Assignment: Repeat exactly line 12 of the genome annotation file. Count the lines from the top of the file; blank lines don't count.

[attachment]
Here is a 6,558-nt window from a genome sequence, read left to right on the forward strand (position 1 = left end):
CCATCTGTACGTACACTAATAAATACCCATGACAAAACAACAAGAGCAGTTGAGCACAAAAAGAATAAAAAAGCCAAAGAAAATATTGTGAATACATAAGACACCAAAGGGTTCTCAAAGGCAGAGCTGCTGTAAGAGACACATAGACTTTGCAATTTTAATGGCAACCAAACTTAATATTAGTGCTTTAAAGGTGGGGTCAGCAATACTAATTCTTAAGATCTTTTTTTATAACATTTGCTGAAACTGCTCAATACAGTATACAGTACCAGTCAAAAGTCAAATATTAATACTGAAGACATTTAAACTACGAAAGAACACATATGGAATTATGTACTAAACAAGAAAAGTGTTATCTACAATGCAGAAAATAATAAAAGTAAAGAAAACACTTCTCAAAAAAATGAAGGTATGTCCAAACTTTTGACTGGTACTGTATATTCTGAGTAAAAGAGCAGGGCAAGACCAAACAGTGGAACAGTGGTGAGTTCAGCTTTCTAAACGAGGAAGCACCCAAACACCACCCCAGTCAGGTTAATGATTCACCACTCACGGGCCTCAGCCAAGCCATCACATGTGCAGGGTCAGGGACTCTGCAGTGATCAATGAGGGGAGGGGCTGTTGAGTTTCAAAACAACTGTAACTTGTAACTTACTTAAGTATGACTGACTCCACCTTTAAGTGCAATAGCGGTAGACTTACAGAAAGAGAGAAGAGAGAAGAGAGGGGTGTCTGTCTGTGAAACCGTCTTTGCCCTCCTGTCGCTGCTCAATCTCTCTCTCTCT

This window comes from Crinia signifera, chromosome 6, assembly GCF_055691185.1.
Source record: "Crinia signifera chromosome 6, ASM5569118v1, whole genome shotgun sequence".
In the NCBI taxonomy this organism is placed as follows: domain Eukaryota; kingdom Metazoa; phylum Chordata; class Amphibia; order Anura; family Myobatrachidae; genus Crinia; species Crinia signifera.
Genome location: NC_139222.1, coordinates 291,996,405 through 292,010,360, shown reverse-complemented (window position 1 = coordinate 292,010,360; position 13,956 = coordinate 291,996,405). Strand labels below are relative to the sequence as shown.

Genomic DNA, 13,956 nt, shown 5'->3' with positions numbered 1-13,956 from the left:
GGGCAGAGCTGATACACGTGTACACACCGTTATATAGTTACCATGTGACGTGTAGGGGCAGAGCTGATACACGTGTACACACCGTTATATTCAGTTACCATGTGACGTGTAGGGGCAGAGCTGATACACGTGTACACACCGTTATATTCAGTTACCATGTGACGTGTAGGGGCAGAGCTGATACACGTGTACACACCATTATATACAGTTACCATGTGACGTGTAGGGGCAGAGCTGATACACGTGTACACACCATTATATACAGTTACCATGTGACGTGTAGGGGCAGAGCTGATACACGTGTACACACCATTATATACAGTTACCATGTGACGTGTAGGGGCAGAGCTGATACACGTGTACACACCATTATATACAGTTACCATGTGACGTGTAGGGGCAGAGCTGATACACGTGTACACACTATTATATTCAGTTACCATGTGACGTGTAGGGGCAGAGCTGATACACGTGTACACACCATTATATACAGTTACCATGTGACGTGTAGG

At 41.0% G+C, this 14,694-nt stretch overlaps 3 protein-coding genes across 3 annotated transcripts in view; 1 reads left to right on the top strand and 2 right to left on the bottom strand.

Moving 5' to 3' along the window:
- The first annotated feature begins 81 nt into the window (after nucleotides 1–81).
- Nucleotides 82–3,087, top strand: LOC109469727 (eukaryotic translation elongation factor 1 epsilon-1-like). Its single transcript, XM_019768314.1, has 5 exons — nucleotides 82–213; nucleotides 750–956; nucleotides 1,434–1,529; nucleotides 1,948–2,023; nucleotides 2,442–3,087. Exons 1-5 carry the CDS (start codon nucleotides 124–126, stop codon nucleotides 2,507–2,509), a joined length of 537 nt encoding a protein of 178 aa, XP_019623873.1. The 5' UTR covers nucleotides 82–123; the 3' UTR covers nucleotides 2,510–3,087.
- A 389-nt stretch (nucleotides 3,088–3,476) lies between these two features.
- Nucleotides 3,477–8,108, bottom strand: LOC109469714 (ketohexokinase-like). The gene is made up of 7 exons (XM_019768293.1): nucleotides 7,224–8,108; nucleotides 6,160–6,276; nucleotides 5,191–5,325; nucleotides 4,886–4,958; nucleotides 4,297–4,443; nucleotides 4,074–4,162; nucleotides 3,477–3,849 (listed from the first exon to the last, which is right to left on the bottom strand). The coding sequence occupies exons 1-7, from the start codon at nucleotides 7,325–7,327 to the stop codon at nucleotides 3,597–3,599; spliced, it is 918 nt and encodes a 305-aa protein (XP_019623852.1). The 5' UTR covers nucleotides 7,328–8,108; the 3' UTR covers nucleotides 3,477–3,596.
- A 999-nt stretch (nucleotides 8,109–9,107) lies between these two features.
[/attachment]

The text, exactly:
- Nucleotides 82–3,087, top strand: LOC109469727 (eukaryotic translation elongation factor 1 epsilon-1-like). Its single transcript, XM_019768314.1, has 5 exons — nucleotides 82–213; nucleotides 750–956; nucleotides 1,434–1,529; nucleotides 1,948–2,023; nucleotides 2,442–3,087. Exons 1-5 carry the CDS (start codon nucleotides 124–126, stop codon nucleotides 2,507–2,509), a joined length of 537 nt encoding a protein of 178 aa, XP_019623873.1. The 5' UTR covers nucleotides 82–123; the 3' UTR covers nucleotides 2,510–3,087.